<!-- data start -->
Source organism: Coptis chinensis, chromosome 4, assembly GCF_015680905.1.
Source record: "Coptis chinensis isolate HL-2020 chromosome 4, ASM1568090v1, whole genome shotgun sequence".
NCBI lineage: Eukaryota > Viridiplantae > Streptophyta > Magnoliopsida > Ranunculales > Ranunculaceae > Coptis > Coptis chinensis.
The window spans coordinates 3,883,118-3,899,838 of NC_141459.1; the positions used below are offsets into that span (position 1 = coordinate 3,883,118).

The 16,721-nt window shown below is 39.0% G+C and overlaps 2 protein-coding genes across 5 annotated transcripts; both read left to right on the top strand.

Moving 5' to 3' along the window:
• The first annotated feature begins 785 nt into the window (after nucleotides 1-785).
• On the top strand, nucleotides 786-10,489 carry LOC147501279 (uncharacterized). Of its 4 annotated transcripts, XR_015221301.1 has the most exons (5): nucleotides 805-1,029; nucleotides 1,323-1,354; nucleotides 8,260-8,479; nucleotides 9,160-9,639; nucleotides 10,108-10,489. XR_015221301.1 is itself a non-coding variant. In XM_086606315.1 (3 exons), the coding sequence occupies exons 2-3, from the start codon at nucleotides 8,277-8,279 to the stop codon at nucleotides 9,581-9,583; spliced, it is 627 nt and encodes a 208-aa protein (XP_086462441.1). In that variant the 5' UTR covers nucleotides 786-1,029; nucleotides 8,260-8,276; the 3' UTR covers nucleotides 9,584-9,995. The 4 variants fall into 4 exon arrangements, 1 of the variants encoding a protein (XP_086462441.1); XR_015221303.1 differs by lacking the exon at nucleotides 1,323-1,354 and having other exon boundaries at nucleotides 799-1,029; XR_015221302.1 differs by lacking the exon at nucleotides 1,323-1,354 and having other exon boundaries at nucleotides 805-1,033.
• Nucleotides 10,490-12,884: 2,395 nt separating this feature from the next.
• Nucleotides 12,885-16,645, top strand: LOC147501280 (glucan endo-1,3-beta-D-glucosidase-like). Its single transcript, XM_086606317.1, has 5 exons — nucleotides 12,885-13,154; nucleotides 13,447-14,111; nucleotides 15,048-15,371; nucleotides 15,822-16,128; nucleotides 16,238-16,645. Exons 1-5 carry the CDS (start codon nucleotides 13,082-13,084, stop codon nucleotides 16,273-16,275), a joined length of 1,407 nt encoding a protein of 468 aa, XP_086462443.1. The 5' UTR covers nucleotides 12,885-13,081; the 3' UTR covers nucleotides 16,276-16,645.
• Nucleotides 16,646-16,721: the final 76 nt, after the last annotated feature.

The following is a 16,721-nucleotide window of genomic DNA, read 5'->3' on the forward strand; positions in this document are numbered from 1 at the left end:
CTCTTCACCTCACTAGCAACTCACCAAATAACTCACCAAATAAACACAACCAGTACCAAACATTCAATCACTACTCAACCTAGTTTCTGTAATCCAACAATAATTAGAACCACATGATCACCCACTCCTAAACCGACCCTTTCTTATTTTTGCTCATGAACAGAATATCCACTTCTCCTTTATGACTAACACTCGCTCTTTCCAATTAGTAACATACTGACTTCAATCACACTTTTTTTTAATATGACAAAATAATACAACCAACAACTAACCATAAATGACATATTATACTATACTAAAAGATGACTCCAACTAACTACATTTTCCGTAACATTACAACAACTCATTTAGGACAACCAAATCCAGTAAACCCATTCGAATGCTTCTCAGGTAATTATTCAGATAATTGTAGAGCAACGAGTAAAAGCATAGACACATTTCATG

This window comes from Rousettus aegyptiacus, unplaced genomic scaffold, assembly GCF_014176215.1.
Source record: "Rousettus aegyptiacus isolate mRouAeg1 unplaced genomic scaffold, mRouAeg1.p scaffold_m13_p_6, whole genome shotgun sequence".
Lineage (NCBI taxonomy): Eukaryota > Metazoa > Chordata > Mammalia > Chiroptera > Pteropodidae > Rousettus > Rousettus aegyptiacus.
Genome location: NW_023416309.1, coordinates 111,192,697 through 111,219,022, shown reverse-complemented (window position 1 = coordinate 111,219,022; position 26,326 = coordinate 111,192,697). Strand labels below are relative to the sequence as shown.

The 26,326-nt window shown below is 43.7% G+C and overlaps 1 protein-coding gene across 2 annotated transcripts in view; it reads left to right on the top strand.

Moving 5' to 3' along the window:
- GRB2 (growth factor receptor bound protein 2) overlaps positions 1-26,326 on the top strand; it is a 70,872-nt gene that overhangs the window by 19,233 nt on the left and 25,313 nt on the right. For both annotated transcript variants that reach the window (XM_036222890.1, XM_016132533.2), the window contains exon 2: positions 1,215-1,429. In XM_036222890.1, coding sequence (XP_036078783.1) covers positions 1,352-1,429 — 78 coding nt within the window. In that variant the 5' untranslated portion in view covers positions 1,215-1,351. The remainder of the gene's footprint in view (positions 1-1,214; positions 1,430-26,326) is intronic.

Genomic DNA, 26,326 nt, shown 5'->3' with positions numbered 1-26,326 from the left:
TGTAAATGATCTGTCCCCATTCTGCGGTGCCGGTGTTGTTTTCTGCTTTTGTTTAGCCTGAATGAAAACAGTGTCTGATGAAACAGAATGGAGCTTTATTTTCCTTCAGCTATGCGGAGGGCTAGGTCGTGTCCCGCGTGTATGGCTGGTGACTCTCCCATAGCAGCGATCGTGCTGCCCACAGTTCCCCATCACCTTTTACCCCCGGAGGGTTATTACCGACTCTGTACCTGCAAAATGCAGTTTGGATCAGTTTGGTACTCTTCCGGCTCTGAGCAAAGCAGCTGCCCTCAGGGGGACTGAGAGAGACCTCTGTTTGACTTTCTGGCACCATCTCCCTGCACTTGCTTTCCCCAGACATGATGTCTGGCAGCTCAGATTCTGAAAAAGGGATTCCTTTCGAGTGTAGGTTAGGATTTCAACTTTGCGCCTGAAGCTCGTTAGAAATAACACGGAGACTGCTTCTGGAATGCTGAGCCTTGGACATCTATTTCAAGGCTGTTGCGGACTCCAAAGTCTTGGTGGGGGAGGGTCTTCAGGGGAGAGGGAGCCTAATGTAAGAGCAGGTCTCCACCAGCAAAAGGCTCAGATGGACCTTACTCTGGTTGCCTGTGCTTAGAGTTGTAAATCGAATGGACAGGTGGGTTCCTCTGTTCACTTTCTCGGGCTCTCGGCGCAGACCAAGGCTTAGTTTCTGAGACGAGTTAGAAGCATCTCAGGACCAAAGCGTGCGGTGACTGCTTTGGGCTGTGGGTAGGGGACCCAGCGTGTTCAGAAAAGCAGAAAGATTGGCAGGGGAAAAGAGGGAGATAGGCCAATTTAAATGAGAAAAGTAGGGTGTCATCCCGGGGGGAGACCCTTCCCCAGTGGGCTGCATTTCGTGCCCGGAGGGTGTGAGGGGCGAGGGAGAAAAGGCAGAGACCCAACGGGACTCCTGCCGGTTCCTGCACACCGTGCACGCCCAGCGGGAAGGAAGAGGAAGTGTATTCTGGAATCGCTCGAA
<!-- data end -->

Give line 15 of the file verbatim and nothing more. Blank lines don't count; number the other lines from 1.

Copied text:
Source record: "Rousettus aegyptiacus isolate mRouAeg1 unplaced genomic scaffold, mRouAeg1.p scaffold_m13_p_6, whole genome shotgun sequence".